On Tuesday the Small Business Administration (SBA) reported that the Federal Government failed to meet the goal of awarding 23% of all prime contracts to small businesses for FY 2012. This past fiscal year, 22.25% of contracts went to small businesses. The percentage is higher than in FY 2011, which was at 21.65%. Although agencies did not reach the goal, John Shoraka, associate administrator for contracting and business development at SBA, wrote in a blog post that the government has “made significant impact in several key areas of small business contracting, including exceeding the goal for service disabled veterans for the first time and delivering the highest percentage of contracts to small disadvantaged businesses to date.”
The U.S. Department of Agriculture (USDA) is the first Federal agency to be certified under the Federal Risk and Authorization Management Program (FedRAMP) offering cloud services to Federal agencies. USDA’s National Information Technology Center (NITC) provides infrastructure-as-a-service exclusively to state, local and Federal government entities.
Senate Energy and Natural Resources Committee chairman Ron Wyden (D-OR) wrote a letter to President Obama asking for Office of Management and Budget (OMB) approval of energy savings performance contracts (ESPCs) to increase the efficiency of Federal data centers. Senator Wyden is concerned about the hold that OMB placed on the Department of Energy (DOE) Energy Savings Performance Contracts (ESPC) plan in March. OMB responded to Senator Wyden’s letter on June 19 stating that it is working with the Council on Environmental Quality “to ensure quality and expedience through the contracting process,” but did not address the DOE holding issue specifically.
The Federal Buildings Committee held a “myth-buster’s” dialogue last week with a special guest from the Public Buildings Service National Capital Region (NCR) at GSA. Mina Wright, director of the Office of Planning and Design Quality (OPDQ), spoke with members about how her team of architects, urban planners, interior designers, engineers and contracting staff is supporting Federal agencies in the Washington, D.C. area. Their work on Federal buildings is focused on four main areas:
- Mobile workplace
- Retrofits (especially Sustainability)
The OPDQ is the lead for the mobile workplace initiative. Mina Wright explained that agency efforts to reduce the Federal property footprint are likely to continue for the next 5 to 10 years. However, the transition to an alternative workplace model is not easy. According to Ms. Wright, there is a lot of interest from customer agencies in this new model because of the potential to save taxpayer dollars. The challenge is educating agencies about the complexities involved in such a transition. Mina Wright advised that there is a huge need for change management services to support Federal agencies and employees in this area.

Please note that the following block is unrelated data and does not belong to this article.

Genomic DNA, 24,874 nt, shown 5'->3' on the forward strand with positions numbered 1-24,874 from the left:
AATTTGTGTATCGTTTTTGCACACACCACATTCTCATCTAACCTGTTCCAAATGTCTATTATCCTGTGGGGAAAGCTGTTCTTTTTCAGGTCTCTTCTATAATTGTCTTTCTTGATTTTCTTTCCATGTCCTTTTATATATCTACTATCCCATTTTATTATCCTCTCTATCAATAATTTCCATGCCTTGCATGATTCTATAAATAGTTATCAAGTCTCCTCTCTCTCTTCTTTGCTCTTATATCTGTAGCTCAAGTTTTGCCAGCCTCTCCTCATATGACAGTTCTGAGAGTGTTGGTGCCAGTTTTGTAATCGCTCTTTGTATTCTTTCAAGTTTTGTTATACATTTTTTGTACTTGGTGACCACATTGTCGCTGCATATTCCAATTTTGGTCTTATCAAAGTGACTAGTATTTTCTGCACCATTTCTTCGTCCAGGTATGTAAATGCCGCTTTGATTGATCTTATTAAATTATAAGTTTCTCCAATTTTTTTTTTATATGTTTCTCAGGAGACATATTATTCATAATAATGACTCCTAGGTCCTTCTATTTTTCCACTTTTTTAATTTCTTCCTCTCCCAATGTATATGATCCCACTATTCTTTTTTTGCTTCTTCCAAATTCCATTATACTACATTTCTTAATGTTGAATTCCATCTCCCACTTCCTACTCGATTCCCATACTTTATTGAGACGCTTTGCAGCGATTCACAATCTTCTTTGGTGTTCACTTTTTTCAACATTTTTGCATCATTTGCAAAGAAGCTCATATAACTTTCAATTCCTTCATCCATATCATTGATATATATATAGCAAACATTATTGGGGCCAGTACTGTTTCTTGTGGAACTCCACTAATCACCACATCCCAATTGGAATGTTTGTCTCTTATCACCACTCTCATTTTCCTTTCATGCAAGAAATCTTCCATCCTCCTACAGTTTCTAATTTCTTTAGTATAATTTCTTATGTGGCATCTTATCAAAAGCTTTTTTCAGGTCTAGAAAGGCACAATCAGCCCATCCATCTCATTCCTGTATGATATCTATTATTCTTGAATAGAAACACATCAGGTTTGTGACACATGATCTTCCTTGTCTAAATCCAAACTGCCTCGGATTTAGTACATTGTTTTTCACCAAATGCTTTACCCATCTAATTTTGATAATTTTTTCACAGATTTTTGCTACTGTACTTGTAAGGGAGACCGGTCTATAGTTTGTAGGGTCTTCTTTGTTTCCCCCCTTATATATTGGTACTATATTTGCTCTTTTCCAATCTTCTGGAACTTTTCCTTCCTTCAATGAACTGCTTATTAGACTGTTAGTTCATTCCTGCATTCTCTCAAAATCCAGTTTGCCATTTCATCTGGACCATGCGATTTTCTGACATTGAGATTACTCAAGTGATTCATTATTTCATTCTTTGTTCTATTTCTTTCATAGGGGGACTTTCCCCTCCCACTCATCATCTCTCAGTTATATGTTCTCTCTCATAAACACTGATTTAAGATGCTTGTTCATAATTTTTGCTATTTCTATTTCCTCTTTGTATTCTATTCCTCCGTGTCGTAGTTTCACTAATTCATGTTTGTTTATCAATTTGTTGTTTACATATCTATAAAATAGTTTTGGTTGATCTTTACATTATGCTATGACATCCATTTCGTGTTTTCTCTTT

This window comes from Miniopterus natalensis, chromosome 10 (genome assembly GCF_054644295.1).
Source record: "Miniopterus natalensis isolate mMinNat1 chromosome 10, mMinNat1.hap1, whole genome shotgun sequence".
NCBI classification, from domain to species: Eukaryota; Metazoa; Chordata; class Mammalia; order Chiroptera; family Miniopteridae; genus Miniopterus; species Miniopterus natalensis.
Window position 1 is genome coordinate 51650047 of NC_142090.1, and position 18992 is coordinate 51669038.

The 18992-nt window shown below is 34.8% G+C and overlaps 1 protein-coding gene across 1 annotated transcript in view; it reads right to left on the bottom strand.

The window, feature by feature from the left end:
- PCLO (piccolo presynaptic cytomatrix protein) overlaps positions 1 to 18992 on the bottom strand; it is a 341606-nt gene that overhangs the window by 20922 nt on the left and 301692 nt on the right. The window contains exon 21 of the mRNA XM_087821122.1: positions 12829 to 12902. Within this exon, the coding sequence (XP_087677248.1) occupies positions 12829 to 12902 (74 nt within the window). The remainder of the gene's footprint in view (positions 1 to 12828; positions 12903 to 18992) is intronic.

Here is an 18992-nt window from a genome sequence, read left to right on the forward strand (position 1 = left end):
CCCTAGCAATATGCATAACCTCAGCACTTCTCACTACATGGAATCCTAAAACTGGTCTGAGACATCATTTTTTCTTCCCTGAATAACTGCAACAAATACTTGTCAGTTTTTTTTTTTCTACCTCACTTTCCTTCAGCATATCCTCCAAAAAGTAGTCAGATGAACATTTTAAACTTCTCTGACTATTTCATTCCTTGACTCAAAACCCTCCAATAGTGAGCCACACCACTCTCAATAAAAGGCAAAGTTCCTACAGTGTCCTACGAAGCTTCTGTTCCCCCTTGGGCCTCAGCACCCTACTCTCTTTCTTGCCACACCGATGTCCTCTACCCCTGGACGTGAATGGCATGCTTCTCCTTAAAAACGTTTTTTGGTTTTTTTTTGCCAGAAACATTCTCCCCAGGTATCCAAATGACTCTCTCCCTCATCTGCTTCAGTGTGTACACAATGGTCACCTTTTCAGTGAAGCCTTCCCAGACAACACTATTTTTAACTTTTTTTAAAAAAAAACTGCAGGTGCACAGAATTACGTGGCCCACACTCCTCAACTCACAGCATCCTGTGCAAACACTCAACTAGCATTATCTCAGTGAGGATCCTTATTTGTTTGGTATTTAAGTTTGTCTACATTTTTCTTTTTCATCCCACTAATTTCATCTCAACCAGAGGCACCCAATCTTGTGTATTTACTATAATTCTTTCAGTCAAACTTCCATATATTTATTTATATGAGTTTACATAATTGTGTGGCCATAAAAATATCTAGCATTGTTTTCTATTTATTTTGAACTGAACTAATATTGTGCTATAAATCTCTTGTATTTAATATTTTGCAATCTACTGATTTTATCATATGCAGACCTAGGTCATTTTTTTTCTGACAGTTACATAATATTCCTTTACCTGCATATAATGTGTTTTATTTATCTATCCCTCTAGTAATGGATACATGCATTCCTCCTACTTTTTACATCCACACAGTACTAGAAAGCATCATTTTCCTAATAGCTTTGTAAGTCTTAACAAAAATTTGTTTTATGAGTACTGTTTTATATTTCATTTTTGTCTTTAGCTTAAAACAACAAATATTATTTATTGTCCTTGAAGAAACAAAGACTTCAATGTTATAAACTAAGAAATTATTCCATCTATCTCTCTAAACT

Given the age of many of the Federal buildings in the Washington D.C. area, there is currently a big focus on repairs and alterations. There are also a good number of energy retrofits coming down the pike. Soon many of the D.C. area Federal buildings will reach 50 years and will be eligible for the National Register of Historic Places, the nation’s listing of historic properties. The government will need support in determining which buildings are eligible for the register.
Ms. Wright suggested that physical security will also be a major theme for Federal buildings projects over the next 10 years. A current project to increase security around the perimeter of the Department of Commerce is an example of the security related work that the OPDQ is involved in.
The Coalition’s Federal Buildings Committee sincerely appreciates Mina Wright for speaking with members about current initiatives within the OPDQ. To learn more about how you can get involved in the committee, contact Aubrey Woolley at firstname.lastname@example.org.
Beware the Anti-Deficiency Act and the New Interim Rule Regarding Indemnification Clauses in Social Media and License Agreements
By Jason N. Workmaster, Partner & Marques O. Peterson, Associate, McKenna Long & Aldridge LLP
On June 21, 2013, the FAR Council issued an immediately-effective interim rule that provides that any indemnification clause that is included in an End User License Agreement (EULA), Terms of Service (TOS), or similar legal instrument and that would create a violation of the Anti-Deficiency Act (31 U.S.C. § 1341) (the “ADA”) is unenforceable against the Government—regardless of actions a contracting officer might have taken indicating acceptance of the clause. See 78 Fed. Reg. 37,686 (Jun. 21, 2013). The ADA is a Federal statute that, among other things, prohibits government employees from entering into an “obligation exceeding an amount available in an appropriation or fund for [that] obligation.” 31 U.S.C. § 1341(a)(1(A). The FAR Council issued the interim rule “to address concerns [relating to the ADA] raised in an opinion from the U.S. Department of Justice (DOJ), Office of Legal Counsel (OLC) involving the use of unrestricted, open-ended indemnification clauses in acquisitions for social media applications,” even though the Government contends that, even without the regulatory change, the clauses in questions were unenforceable under existing law. Id.